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Game #113: A’s keep battling, earn comeback 10-inning win

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Bullpen steps up with historic performance

Oakland Athletics v Cleveland Indians Photo by Ron Schwane/Getty Images

In June and July, the Oakland A’s often found themselves falling one play short of turning a loss into a win. They’re not having that problem so far in August.

The A’s fell behind early on Tuesday and got only five outs from their starting pitcher, but they battled back to tie it up in the 8th and then pushed across the go-ahead run in the 10th. There are a thousand ways they could have lost this game, but instead they did just enough to beat the Cleveland Indians 4-3 at Progressive Field and earn their fifth straight victory.

*** Click here to revisit tonight’s Game Thread! ***

By the end of two innings, it appeared this might not be the A’s night. Starter Sean Manaea labored from the get-go, needing 35 pitches just to get through the 1st inning, including a rare walk and a sharp RBI single to put Cleveland on the board. The 2nd was more of the same, full of extremely long at-bats and enough hits to score two more runs. Manaea was pulled with two outs on the board, after throwing another 34 pitches in the frame.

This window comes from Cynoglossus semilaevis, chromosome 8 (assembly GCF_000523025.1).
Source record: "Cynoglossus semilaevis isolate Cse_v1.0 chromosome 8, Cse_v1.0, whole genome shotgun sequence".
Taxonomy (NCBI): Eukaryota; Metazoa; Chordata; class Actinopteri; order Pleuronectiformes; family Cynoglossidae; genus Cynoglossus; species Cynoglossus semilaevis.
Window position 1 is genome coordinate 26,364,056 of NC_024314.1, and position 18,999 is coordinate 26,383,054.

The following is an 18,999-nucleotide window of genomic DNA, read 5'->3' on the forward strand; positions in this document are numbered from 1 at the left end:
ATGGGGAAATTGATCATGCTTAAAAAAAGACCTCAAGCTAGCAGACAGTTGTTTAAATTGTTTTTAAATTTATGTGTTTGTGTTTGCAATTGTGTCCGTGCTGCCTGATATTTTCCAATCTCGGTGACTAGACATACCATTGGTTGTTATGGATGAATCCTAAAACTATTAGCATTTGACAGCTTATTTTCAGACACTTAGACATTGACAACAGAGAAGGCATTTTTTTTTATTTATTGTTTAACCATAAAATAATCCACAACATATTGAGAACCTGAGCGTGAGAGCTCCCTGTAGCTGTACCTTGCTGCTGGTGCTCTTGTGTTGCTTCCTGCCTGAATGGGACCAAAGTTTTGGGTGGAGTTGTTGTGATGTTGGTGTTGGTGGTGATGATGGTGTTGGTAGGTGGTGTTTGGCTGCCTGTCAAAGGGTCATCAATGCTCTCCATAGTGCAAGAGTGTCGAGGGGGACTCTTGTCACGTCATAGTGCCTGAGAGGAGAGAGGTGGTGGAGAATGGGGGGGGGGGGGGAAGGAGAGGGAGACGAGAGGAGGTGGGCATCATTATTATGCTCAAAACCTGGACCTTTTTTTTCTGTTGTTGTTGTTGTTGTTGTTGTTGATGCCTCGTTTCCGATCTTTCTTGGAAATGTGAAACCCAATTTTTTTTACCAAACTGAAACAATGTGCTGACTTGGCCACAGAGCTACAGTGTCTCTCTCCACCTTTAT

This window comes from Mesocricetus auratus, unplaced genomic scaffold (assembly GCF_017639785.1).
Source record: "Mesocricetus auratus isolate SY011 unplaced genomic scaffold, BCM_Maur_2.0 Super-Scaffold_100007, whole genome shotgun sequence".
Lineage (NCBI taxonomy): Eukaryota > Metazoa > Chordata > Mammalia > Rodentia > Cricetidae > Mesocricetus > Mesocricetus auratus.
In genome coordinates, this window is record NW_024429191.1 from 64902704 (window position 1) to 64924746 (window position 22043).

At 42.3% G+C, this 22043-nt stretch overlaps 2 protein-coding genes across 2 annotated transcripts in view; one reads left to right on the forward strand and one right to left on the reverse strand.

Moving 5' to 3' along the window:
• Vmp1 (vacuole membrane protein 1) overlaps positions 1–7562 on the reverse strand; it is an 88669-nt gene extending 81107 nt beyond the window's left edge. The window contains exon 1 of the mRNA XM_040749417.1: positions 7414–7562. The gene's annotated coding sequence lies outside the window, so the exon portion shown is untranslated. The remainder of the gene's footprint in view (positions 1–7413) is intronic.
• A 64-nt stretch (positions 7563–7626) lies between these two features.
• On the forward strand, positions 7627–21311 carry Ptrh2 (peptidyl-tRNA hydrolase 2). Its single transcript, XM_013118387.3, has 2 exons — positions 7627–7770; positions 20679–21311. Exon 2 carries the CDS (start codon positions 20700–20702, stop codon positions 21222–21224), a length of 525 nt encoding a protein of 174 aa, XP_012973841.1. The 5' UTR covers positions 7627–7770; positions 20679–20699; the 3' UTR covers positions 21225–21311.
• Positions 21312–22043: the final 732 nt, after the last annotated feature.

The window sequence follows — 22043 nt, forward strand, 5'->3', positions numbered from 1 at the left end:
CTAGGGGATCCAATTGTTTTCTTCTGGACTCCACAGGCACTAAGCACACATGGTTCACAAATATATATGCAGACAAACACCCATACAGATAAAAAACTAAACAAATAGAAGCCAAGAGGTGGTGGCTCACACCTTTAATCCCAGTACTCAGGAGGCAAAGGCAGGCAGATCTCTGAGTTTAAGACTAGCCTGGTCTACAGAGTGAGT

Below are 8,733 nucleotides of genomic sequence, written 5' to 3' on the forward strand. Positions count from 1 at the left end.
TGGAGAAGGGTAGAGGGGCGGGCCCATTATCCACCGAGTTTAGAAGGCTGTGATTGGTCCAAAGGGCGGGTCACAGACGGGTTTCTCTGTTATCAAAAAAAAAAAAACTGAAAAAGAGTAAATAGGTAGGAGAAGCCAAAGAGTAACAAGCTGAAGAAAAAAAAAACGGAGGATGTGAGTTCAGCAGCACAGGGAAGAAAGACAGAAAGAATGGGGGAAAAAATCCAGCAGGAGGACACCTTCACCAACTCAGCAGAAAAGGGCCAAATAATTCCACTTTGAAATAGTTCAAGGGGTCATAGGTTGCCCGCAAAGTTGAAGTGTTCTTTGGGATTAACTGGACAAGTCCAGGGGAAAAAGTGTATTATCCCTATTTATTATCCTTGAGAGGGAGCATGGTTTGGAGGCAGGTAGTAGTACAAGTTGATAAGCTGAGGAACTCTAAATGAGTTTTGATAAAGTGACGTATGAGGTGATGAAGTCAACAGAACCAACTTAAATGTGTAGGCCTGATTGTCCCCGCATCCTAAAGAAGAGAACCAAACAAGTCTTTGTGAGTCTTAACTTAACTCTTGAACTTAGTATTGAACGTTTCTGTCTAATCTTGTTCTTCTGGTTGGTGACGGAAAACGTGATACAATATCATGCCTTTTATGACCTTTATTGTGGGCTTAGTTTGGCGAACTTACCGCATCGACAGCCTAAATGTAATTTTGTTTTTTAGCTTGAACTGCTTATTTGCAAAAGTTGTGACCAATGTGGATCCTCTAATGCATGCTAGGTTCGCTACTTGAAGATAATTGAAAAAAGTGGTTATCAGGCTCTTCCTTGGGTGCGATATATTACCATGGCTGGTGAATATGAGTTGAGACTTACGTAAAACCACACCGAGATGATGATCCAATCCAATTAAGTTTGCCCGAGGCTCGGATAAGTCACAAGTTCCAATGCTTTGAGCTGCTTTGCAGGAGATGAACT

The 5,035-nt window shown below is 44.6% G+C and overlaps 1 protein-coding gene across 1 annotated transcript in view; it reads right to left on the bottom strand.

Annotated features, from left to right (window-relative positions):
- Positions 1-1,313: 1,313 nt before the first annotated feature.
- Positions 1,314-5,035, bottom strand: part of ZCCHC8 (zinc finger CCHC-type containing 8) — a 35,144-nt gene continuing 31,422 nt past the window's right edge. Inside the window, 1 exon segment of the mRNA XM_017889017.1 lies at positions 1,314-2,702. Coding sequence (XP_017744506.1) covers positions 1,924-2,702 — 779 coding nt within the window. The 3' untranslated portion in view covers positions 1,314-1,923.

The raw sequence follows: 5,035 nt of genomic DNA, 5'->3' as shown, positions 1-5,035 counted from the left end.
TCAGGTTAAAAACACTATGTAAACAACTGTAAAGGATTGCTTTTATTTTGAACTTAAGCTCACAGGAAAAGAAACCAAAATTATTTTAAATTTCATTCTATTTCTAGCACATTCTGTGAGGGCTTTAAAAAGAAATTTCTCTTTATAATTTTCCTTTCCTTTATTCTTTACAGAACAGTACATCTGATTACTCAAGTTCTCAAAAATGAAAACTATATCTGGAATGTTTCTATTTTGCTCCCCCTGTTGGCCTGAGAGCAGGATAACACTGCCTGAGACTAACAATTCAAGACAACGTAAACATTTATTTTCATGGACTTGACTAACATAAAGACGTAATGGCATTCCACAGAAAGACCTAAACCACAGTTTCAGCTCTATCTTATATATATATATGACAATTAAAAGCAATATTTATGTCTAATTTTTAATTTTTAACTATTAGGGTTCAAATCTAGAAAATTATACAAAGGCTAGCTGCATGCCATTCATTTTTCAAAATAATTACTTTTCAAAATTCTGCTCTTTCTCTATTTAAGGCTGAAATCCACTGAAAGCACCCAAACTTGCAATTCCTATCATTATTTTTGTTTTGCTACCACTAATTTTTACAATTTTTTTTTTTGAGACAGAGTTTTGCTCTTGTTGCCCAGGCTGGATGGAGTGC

• Manaea: 1⅔ ip, 3 runs, 2 Ks, 3 BB, 5 hits, 69 pitches, 89.5 mph EV

The lefty wasn’t fooling anybody tonight, as Cleveland consistently worked deep counts and made solid contact. In his previous six starts combined he’d totaled five walks to the 142 batters he faced, but in this game he issued three walks out of a dozen batters. On top of that shaky control, his velocity was down a slight tick from his season average.

When reliever Burch Smith entered and recorded the final out of the 2nd inning, Oakland found themselves trailing 3-1 with their bullpen already in the game. And then yadda yadda yadda, they won.